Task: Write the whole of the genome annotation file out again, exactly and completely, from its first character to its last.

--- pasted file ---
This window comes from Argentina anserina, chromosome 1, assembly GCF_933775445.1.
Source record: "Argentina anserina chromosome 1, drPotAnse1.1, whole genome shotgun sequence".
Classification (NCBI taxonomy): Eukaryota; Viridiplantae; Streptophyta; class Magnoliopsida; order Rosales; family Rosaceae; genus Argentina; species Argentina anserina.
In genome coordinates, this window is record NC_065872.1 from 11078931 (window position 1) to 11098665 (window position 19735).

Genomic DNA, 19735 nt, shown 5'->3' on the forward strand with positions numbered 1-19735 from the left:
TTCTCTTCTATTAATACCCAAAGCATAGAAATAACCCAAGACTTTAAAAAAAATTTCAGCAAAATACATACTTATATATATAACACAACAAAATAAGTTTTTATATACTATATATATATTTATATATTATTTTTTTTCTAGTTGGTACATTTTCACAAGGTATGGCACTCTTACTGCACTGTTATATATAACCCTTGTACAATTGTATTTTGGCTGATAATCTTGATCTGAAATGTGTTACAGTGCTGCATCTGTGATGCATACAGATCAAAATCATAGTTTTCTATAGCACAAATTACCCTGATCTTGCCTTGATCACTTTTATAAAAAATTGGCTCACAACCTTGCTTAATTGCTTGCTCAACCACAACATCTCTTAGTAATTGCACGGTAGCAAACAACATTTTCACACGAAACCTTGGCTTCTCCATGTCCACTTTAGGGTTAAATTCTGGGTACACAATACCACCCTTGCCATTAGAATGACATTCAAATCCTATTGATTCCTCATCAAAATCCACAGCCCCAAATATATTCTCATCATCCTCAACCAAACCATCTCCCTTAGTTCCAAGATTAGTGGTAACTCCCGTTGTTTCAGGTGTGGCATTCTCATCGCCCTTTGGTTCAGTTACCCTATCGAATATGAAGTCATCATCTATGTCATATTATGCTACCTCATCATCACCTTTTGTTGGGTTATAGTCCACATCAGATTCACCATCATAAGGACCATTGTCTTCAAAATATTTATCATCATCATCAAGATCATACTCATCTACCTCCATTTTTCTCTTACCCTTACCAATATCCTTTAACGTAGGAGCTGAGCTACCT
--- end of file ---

This window comes from Argentina anserina, chromosome 1, assembly GCF_933775445.1.
Source record: "Argentina anserina chromosome 1, drPotAnse1.1, whole genome shotgun sequence".
Classification (NCBI taxonomy): Eukaryota; Viridiplantae; Streptophyta; class Magnoliopsida; order Rosales; family Rosaceae; genus Argentina; species Argentina anserina.
In genome coordinates, this window is record NC_065872.1 from 11078931 (window position 1) to 11098665 (window position 19735).

Genomic DNA, 19735 nt, shown 5'->3' on the forward strand with positions numbered 1-19735 from the left:
TTCTCTTCTATTAATACCCAAAGCATAGAAATAACCCAAGACTTTAAAAAAAATTTCAGCAAAATACATACTTATATATATAACACAACAAAATAAGTTTTTATATACTATATATATATTTATATATTATTTTTTTTCTAGTTGGTACATTTTCACAAGGTATGGCACTCTTACTGCACTGTTATATATAACCCTTGTACAATTGTATTTTGGCTGATAATCTTGATCTGAAATGTGTTACAGTGCTGCATCTGTGATGCATACAGATCAAAATCATAGTTTTCTATAGCACAAATTACCCTGATCTTGCCTTGATCACTTTTATAAAAAATTGGCTCACAACCTTGCTTAATTGCTTGCTCAACCACAACATCTCTTAGTAATTGCACGGTAGCAAACAACATTTTCACACGAAACCTTGGCTTCTCCATGTCCACTTTAGGGTTAAATTCTGGGTACACAATACCACCCTTGCCATTAGAATGACATTCAAATCCTATTGATTCCTCATCAAAATCCACAGCCCCAAATATATTCTCATCATCCTCAACCAAACCATCTCCCTTAGTTCCAAGATTAGTGGTAACTCCCGTTGTTTCAGGTGTGGCATTCTCATCGCCCTTTGGTTCAGTTACCCTATCGAATATGAAGTCATCATCTATGTCATATTATGCTACCTCATCATCACCTTTTGTTGGGTTATAGTCCACATCAGATTCACCATCATAAGGACCATTGTCTTCAAAATATTTATCATCATCATCAAGATCATACTCATCTACCTCCATTTTTCTCTTACCCTTACCAATATCCTTTAACGTAGGAGCTGAGCTACCT